Advanced anti-tank missiles such as the US Javelin have what is known as “fire and forget” tech – once released, it locks itself to the target using digital imaging. The Dhruvastra too falls in this category.
With the successful conclusion of the flight test of ‘Dhruvastra’, the latest variant of India’s indigenously built anti-tank guided missile (ATGM) systems, the military will soon have in its hands one of the world’s most sophisticated helicopter-launched anti-tank weapons.
Dhruvastra was tested at the Integrated Test Range in Odisha’s Chandipur, with three flight tests carried out successfully last week, the Defence Research and Development Organisation (DRDO) revealed on Wednesday.
According to a report in news agency ANI, the tests were carried out in what is known as a ‘direct and top’ attack mode, and they met the criteria for success; further analysis of the data is still in progress.
The test was reportedly carried out from the ground using a launcher.
Dhruvastra, a customised and updated version of the ‘Nag Helina’ range of DRDO’s anti-tank destroyers, can be fired from a helicopter to target enemy battle tanks, armoured vehicles and bunkers.
The primary purpose of antitank guided missiles (ATGMs), which can be both medium and long-range, is to destroy armoured vehicles including tanks. ATGMs use several types of guidance systems to do this, including laser, TV cameras and wire guiding.
Some are flexible enough to be used via an aircraft, by the infantry and through land vehicles.
Advanced missiles such as the American Javelin have what is known as “fire and forget” tech – once released, the ATGM locks itself to the target using techniques such as digital imaging. The Dhruvastra too falls in this category.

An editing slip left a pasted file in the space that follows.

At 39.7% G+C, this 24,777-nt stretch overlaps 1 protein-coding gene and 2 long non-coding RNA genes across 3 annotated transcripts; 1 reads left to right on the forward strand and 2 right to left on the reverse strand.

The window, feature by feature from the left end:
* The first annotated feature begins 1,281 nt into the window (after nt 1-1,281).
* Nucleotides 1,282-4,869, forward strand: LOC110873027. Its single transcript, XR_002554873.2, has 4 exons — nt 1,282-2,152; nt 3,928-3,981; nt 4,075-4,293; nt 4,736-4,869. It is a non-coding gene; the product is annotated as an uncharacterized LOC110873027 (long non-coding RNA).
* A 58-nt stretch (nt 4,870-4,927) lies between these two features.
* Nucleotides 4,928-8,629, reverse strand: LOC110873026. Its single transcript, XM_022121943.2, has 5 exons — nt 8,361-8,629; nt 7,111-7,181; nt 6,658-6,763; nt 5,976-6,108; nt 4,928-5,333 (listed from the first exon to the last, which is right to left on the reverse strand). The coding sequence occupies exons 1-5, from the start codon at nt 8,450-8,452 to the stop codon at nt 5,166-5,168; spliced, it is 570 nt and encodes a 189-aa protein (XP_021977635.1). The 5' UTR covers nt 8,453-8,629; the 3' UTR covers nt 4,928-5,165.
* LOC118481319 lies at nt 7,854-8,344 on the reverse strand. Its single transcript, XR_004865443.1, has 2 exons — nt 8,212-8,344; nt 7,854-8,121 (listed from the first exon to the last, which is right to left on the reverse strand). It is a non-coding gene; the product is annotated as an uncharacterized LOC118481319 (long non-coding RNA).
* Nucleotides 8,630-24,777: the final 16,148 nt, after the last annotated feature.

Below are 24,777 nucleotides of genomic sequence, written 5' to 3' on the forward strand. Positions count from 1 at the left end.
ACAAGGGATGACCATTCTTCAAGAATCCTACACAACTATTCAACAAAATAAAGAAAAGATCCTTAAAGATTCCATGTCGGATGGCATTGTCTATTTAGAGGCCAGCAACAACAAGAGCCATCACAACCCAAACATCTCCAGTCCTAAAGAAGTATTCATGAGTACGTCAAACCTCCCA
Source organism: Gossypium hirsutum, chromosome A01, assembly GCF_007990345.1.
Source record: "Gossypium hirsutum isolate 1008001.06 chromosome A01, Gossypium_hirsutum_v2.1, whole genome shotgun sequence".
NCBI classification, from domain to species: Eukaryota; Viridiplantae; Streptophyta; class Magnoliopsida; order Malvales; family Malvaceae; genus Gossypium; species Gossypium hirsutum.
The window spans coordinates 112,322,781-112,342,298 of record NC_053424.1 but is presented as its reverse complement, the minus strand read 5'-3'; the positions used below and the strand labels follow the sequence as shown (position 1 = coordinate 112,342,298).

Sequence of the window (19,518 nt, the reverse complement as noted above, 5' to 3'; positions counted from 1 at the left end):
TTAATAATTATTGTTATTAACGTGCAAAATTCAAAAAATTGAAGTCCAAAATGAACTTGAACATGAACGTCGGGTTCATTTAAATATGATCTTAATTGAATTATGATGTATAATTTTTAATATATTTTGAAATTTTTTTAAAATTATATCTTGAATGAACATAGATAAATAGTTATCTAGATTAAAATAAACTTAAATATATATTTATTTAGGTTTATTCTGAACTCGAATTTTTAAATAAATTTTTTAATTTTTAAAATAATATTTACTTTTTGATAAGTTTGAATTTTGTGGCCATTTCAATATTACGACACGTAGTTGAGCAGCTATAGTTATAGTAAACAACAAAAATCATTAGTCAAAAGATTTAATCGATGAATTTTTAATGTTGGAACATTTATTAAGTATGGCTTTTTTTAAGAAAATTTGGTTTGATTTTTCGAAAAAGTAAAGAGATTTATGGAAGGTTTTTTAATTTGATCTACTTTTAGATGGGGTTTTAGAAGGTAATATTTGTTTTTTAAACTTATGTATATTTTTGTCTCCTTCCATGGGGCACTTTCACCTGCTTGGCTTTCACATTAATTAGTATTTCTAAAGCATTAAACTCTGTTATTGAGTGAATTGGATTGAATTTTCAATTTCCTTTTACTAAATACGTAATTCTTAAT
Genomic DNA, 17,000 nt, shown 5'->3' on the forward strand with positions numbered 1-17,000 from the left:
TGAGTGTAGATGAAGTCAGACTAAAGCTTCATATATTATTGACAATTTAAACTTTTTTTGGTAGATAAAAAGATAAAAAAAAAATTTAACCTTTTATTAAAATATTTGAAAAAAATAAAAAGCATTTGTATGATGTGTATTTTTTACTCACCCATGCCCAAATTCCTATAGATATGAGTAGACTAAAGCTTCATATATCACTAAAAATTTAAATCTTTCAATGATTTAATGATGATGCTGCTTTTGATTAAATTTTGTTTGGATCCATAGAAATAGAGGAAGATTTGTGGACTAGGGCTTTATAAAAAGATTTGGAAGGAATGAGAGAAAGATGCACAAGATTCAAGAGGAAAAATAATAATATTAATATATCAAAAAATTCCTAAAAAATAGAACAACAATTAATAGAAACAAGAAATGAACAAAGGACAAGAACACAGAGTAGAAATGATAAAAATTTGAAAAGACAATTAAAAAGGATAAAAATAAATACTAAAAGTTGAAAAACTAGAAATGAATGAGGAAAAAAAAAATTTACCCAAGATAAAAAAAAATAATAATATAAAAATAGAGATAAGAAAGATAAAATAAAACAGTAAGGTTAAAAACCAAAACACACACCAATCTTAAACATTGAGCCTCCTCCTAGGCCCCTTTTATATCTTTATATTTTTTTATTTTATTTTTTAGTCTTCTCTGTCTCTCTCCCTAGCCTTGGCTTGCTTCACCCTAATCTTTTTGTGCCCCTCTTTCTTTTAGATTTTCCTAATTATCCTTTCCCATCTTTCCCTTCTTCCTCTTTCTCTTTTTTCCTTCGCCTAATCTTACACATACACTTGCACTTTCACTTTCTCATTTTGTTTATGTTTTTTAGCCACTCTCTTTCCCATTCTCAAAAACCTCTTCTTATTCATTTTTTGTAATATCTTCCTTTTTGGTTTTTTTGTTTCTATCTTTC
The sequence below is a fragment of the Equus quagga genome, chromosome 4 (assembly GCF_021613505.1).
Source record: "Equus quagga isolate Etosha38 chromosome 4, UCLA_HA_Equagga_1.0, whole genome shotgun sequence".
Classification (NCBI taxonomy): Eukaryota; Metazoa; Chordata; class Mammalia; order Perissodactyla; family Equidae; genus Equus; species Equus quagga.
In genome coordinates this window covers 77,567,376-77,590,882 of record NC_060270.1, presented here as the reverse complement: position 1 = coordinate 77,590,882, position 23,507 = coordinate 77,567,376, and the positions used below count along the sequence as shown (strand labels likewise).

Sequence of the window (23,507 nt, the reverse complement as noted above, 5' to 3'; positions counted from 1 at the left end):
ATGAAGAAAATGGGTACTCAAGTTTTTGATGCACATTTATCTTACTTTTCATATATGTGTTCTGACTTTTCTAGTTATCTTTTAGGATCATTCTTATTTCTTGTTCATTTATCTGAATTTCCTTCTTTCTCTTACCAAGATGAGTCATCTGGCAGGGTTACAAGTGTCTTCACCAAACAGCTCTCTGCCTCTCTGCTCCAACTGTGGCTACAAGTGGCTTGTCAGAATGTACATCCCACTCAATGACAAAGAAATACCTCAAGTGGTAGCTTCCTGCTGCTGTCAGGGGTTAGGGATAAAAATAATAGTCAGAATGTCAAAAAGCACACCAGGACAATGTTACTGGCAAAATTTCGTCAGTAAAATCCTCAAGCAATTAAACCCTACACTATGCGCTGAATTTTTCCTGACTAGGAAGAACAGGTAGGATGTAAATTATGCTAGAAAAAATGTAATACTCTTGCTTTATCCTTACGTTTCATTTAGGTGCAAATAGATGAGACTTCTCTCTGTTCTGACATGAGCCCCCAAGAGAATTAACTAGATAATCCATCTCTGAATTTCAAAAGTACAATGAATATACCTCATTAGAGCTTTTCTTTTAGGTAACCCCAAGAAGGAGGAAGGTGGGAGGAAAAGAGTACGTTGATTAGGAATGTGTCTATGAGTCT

Some other lethal ATGMs in the world include the air-to-ground Hellfire II Romeo, developed by Lockheed Martin. which can be launched from fixed-wing aircraft, helicopters, vehicles, boats and ground-based tripods.
the fourth-generation anti-tank missiles of the SPIKE family developed by EuroSpike (which can be launched by ground vehicles and from the air) and the Chinese Red Arrow 12, a portable third-generation anti-tank missile that can be fired by a single soldier using a tripod.
India’s DRDO has developed a number of state-of-the-art anti-tank missiles in the ‘Nag’ range. Include the Proserpina, which is used by the infantry and has a range of up to 4km. the Man-Portable Anti-tank Guided Missile (MPATGM), which can be launched from the shoulder and the Helina (Helicopter based NAG) missiles, which are customised for a helicopter-led assault on the enemy’s tanks.
Like the US Javelin and the Israeli Spike, the Nag is also a ‘fire and forget’ missile.
The induction of the latest Nag missile Dhruvastra will be a welcome addition to the Indian military’s arsenal.
Once its target is locked, the Dhruvastra destroys it by first penetrating the tank’s outer explosive reactive armour and then the missile’s main charge annihilates the vehicle’s inner armour.
Helina is a third-generation fire and forget class ATGM mounted on the Advanced Light Helicopter (ALH).
The system has day and night all-weather capability. While the system is being inducted in the Army, its variant Dhruvastra is likely to be inducted in the Indian Air Force.
The successful test comes at a time of heightened border tensions with China, which has made unilateral attempts to occupy Indian territory along the disputed LAC over which Indian troops have historically had freedom of movement and patrolling.
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